4 healthcare mega-trends

Between the Affordable Care Act and an aging population, traditional healthcare industry models face unprecedented disruptions, contributor Reenita Das writes in Forbes, and four "mega-trends" will reflect this by the end of the decade.

The trends include:

  1. Consolidation of services: Increased focus on value of care will leave the healthcare industry no choice but to consolidate, Das writes. Single, unaffiliated hospitals and practices "will become a thing of the past," she writes, as providers further embrace the chain model to consolidate services, reduce costs and amplify purchasing power.
  2. More technology-driven, personalized treatment: More consumers have technology like smartphones, Das writes, and social media sites like Yelp helps them make more informed choices about healthcare. As such, the industry will tailor coverage, prices and treatment to the individual consumer. In the future, healthcare, and the world in general, "will be based on a model of seamless information gathering, collation, analytics and dissemination," she writes.
  3. Increased cooperation between the healthcare, food and retail sectors: Modern healthcare increasingly emphasizes food's role in health and wellness. In response, Das writes, the food and healthcare industry will converge and providers will place more emphasis on holistic health, including mental and lifestyle tools and aids.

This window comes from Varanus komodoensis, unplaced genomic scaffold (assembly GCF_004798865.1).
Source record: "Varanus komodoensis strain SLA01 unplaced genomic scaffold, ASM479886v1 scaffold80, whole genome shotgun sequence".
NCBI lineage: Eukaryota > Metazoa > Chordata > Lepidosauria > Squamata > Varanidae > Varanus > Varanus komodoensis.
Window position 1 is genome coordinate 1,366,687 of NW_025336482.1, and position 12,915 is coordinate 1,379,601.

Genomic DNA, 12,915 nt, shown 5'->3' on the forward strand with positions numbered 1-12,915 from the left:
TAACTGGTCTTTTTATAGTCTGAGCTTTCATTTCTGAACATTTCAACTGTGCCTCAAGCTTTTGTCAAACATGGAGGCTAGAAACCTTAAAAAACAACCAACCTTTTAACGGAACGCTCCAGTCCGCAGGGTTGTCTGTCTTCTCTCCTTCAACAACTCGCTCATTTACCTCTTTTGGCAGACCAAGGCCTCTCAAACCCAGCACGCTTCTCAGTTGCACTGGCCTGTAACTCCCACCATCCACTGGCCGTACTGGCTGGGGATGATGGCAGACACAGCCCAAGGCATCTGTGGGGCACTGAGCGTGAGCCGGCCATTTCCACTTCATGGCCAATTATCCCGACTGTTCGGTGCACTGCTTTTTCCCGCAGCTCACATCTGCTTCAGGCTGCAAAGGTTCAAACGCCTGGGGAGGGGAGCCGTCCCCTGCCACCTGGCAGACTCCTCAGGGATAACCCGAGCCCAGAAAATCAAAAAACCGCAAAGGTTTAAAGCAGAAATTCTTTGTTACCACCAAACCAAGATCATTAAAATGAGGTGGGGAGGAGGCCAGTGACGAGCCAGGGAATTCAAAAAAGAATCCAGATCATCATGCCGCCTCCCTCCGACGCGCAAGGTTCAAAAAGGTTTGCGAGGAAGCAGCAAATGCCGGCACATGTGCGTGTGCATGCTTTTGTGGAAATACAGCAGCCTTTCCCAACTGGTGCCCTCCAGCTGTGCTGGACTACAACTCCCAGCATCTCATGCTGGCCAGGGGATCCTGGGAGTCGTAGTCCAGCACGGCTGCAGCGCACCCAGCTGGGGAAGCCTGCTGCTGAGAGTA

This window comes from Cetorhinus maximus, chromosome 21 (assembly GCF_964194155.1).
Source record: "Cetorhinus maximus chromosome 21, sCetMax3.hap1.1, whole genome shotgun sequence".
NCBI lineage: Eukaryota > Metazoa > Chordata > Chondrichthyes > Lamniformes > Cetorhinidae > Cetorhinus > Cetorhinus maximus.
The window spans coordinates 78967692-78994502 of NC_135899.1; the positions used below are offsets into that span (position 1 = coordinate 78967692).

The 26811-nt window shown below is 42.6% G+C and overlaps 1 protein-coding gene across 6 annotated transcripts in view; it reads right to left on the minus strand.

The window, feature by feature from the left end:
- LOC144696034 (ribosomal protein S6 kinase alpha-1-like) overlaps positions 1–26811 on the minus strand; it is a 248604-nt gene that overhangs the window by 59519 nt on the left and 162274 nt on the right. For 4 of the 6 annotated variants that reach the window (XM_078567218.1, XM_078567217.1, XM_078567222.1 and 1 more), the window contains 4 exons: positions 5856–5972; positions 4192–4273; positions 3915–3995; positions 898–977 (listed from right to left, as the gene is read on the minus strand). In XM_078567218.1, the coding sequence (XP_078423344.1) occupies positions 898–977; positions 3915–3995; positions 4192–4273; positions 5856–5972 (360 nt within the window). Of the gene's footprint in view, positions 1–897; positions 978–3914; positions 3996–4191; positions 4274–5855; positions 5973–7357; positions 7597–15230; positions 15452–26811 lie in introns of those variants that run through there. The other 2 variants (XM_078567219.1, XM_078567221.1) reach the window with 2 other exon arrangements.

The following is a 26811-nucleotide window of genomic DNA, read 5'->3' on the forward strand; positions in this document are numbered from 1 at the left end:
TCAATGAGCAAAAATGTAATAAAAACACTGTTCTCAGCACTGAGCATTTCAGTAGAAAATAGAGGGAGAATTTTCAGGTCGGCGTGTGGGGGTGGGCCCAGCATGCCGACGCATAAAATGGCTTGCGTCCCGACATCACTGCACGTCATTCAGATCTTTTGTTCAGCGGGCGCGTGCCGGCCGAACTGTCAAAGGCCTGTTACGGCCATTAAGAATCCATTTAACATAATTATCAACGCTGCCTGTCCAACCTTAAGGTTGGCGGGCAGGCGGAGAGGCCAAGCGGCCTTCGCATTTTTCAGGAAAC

4. More emphasis on prediction and diagnostics instead of therapeutics: As healthcare becomes more about rewarding outcomes and preventing problems, providers will spend more time on analysis and preventive care and less on therapeutics in the coming decades, she writes. Instead they will rely on IT with preventive applications, like electronic medical records.

In the shorter term, hospitals can expect several healthcare trends in 2014, including more accountable care organizations and more hospitals becoming insurers, FierceHealthcare previously reported.

To learn more:
- here's the article

Suggested Articles

The profit margins and management of Community Health Group raise questions about oversight of managed care insurers.

Financial experts are warning practices about the pitfalls of promoting medical credit cards to their patients.

A proposed rule issued by HHS on Tuesday would expand short-term coverage, a move Seema Verma said will have "virtually no impact" on ACA premiums.